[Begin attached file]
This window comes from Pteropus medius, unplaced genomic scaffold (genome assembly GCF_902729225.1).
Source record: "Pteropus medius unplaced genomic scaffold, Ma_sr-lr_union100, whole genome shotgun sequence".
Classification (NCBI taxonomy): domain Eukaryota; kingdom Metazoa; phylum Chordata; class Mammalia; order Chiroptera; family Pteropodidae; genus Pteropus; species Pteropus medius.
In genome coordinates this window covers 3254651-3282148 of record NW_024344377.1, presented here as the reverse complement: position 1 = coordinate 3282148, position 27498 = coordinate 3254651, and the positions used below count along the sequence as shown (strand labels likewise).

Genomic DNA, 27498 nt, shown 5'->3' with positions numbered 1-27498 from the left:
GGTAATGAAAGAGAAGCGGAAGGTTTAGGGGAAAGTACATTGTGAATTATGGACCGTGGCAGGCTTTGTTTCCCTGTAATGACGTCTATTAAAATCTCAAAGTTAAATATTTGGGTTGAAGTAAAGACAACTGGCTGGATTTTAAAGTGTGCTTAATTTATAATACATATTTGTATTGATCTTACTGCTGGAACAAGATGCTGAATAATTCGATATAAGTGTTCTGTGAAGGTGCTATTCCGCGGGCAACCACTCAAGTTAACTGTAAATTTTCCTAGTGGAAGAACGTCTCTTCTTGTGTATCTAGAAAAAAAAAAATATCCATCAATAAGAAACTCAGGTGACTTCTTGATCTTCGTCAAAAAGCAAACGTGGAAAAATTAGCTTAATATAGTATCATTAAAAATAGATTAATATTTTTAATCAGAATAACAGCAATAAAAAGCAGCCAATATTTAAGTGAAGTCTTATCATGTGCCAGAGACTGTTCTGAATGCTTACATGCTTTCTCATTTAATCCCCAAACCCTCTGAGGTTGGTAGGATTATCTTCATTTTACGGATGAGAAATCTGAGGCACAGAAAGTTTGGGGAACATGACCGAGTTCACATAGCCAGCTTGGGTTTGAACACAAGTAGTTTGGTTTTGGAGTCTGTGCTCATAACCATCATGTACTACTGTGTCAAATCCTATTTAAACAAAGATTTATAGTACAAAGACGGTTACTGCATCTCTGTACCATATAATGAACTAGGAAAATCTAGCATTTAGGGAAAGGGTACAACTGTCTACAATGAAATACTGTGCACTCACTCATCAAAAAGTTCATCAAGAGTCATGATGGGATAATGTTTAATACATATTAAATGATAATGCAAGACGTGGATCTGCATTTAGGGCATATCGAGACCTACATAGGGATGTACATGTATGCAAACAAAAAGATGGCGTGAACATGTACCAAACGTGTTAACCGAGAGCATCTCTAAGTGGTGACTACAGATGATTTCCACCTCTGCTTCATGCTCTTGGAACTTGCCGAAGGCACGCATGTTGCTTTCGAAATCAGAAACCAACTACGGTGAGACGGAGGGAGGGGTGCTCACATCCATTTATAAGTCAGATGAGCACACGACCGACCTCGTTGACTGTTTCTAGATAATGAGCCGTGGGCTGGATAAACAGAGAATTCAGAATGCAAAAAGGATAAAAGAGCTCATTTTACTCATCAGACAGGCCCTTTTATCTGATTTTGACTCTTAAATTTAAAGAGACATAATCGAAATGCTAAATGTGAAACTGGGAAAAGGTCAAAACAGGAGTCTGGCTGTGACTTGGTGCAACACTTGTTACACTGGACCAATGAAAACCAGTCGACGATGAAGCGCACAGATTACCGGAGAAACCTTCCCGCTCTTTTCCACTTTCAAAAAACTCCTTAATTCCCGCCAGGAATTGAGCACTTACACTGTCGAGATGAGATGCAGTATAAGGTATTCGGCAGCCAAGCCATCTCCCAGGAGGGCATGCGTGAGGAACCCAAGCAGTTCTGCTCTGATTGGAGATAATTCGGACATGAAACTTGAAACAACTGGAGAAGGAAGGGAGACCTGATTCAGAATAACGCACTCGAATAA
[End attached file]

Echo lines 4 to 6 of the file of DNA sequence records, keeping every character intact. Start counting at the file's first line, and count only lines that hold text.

In genome coordinates this window covers 3254651-3282148 of record NW_024344377.1, presented here as the reverse complement: position 1 = coordinate 3282148, position 27498 = coordinate 3254651, and the positions used below count along the sequence as shown (strand labels likewise).

Genomic DNA, 27498 nt, shown 5'->3' with positions numbered 1-27498 from the left:
GGTAATGAAAGAGAAGCGGAAGGTTTAGGGGAAAGTACATTGTGAATTATGGACCGTGGCAGGCTTTGTTTCCCTGTAATGACGTCTATTAAAATCTCAAAGTTAAATATTTGGGTTGAAGTAAAGACAACTGGCTGGATTTTAAAGTGTGCTTAATTTATAATACATATTTGTATTGATCTTACTGCTGGAACAAGATGCTGAATAATTCGATATAAGTGTTCTGTGAAGGTGCTATTCCGCGGGCAACCACTCAAGTTAACTGTAAATTTTCCTAGTGGAAGAACGTCTCTTCTTGTGTATCTAGAAAAAAAAAAATATCCATCAATAAGAAACTCAGGTGACTTCTTGATCTTCGTCAAAAAGCAAACGTGGAAAAATTAGCTTAATATAGTATCATTAAAAATAGATTAATATTTTTAATCAGAATAACAGCAATAAAAAGCAGCCAATATTTAAGTGAAGTCTTATCATGTGCCAGAGACTGTTCTGAATGCTTACATGCTTTCTCATTTAATCCCCAAACCCTCTGAGGTTGGTAGGATTATCTTCATTTTACGGATGAGAAATCTGAGGCACAGAAAGTTTGGGGAACATGACCGAGTTCACATAGCCAGCTTGGGTTTGAACACAAGTAGTTTGGTTTTGGAGTCTGTGCTCATAACCATCATGTACTACTGTGTCAAATCCTATTTAAACAAAGATTTATAGTACAAAGACGGTTACTGCATCTCTGTACCATATAATGAACTAGGAAAATCTAGCATTTAGGGAAAGGGTACAACTGTCTACAATGAAATACTGTGCACTCACTCATCAAAAAGTTCATCAAGAGTCATGATGGGATAATGTTTAATACATATTAAATGATAATGCAAGACGTGGATCTGCATTTAGGGCATATCGAGACCTACATAGGGATGTACATGTATGCAAACAAAAAGATGGCGTGAACATGTACCAAACGTGTTAACCGAGAGCATCTCTAAGTGGTGACTACAGATGATTTCCACCTCTGCTTCATGCTCTTGGAACTTGCCGAAGGCACGCATGTTGCTTTCGAAATCAGAAACCAACTACGGTGAGACGGAGGGAGGGGTGCTCACATCCATTTATAAGTCAGATGAGCACACGACCGACCTCGTTGACTGTTTCTAGATAATGAGCCGTGGGCTGGATAAACAGAGAATTCAGAATGCAAAAAGGATAAAAGAGCTCATTTTACTCATCAGACAGGCCCTTTTATCTGATTTTGACTCTTAAATTTAAAGAGACATAATCGAAATGCTAAATGTGAAACTGGGAAAAGGTCAAAACAGGAGTCTGGCTGTGACTTGGTGCAACACTTGTTACACTGGACCAATGAAAACCAGTCGACGATGAAGCGCACAGATTACCGGAGAAACCTTCCCGCTCTTTTCCACTTTCAAAAAACTCCTTAATTCCCGCCAGGAATTGAGCACTTACACTGTCGAGATGAGATGCAGTATAAGGTATTCGGCAGCCAAGCCATCTCCCAGGAGGGCATGCGTGAGGAACCCAAGCAGTTCTGCTCTGATTGGAGATAATTCGGACATGAAACTTGAAACAACTGGAGAAGGAAGGGAGACCTGATTCAGAATAACGCACTCGAATAA